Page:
Advisors catch the blame for peers’ mistakes

Advisors catch the blame for peers’ mistakes

Advisors catch the blame for peers’ mistakes Experts suggest that when you transfer an account in-kind from another firm to your own you’ve got a six-month grace period to win over that client’s confidence. After that, any holdings not doing well are your fault; not the fault of the previous advisor who actually made the recommendations.

So, when transferring an account do you hang on to the holdings or turn them immediately to cash? That’s difficult to say because every situation is different. It’s certainly not as easy as 1,2,3.

“If I’m transferring money in because the client’s advisor is retiring or isn’t giving him or her the support and advice they require and they want to move with me and I look at the portfolio and there’s quality stuff in there, I’m not going to make any changes,” said Kitchener advisor Mike Gentile. “At the end of the day we’re going to preserve what’s there – the integrity of the structure. I think all good advisors will do exactly that.”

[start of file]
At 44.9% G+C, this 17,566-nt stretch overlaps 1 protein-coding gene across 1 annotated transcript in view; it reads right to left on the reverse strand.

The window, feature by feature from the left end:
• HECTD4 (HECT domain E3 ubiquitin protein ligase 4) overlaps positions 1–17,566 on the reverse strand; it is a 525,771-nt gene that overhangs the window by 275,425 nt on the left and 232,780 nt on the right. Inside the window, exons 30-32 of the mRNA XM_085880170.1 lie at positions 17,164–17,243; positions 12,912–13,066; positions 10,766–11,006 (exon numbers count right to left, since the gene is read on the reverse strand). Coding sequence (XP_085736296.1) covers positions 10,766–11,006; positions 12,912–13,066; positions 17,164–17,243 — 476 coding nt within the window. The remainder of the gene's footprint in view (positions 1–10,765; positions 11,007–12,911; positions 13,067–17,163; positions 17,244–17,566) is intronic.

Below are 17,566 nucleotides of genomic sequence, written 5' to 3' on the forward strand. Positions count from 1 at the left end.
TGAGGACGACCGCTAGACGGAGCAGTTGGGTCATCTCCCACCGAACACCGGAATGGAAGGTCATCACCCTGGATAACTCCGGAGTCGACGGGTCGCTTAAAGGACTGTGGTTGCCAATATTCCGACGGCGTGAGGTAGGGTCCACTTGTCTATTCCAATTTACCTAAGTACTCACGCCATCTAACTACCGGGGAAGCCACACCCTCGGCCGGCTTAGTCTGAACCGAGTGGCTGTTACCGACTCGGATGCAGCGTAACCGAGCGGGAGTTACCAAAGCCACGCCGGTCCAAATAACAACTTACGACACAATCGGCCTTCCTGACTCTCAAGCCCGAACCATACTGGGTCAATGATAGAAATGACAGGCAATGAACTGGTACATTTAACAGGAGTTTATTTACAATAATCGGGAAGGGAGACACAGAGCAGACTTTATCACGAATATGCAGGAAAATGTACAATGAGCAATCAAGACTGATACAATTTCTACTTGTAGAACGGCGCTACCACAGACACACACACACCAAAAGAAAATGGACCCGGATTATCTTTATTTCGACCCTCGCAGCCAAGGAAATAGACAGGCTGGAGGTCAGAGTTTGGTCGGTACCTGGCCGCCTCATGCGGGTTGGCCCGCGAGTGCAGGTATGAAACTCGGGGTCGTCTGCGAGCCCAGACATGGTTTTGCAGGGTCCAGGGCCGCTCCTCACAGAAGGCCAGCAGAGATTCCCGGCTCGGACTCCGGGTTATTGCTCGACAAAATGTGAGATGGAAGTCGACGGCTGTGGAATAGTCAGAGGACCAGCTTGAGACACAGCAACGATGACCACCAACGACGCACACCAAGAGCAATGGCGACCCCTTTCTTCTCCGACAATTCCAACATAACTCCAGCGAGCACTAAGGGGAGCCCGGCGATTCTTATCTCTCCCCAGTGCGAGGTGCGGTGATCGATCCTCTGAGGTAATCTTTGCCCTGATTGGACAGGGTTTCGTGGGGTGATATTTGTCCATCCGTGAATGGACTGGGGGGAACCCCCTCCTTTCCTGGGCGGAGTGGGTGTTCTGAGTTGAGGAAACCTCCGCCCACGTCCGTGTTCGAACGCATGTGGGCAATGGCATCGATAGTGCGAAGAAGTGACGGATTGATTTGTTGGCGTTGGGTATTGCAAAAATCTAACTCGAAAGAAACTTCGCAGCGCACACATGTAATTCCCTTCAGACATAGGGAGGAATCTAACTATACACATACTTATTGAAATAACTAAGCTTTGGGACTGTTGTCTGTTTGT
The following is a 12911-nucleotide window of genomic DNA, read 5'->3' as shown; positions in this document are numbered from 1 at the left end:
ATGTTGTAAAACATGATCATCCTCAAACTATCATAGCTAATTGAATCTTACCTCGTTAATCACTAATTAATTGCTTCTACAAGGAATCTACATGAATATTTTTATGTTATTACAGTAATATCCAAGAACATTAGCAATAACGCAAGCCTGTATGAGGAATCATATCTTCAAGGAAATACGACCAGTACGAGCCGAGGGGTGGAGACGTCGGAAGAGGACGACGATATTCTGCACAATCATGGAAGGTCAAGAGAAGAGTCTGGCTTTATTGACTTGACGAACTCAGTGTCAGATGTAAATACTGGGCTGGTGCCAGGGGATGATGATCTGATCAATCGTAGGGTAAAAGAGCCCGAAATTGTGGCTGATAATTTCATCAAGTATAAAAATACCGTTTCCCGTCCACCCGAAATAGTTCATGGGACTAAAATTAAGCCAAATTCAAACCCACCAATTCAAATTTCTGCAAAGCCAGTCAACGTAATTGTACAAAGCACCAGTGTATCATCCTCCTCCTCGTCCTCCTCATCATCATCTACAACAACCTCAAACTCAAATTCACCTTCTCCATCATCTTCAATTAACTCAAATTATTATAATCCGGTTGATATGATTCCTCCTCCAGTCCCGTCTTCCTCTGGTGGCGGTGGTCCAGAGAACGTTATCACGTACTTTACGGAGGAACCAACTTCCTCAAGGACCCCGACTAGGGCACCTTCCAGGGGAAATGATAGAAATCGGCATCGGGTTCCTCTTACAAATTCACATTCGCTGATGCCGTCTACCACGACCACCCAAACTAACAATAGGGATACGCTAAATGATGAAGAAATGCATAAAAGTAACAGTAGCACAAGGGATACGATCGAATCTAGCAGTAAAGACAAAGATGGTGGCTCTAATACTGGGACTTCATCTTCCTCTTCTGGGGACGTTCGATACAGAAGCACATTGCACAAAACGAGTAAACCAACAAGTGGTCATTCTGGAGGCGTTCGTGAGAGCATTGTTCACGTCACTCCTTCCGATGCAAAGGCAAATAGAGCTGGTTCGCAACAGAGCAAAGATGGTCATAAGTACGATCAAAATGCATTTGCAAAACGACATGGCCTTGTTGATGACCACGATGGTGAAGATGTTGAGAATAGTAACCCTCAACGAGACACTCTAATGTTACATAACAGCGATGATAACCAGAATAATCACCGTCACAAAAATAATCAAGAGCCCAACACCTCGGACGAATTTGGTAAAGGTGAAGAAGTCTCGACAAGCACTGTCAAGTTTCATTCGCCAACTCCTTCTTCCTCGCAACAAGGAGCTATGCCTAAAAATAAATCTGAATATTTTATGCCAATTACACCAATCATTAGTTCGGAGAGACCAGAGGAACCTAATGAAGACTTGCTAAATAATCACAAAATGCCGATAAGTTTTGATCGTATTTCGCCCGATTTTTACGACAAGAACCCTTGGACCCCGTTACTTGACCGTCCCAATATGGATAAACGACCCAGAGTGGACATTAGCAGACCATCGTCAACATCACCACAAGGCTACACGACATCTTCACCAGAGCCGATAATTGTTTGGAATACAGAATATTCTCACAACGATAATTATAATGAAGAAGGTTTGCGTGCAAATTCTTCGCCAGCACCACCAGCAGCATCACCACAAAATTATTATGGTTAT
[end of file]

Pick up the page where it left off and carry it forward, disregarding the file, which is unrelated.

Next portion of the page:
“We’ll manage on a go-forward basis,” Gentile added.

And it cuts both ways for advisors.

“Just recently I had a situation where I looked at an account that transferred out [to another advisor] not in-kind but in cash. And there were two funds that were doing extremely well. I eventually reached the individual and I said, ‘Hey listen, I’m curious to know. We’re going to move the assets as if you were happy or unhappy, whatever the case may be, why would they have transferred them in cash?’ The holdings were all performing well and following a solid investment structure,” said Gentile. “I ended up having a conversation with the client shortly afterwards and he said ‘the bank wanted to sell me their proprietary products and if you want this loan you’re going to have to do this, this, and this.’”

“They forced the issue on him.”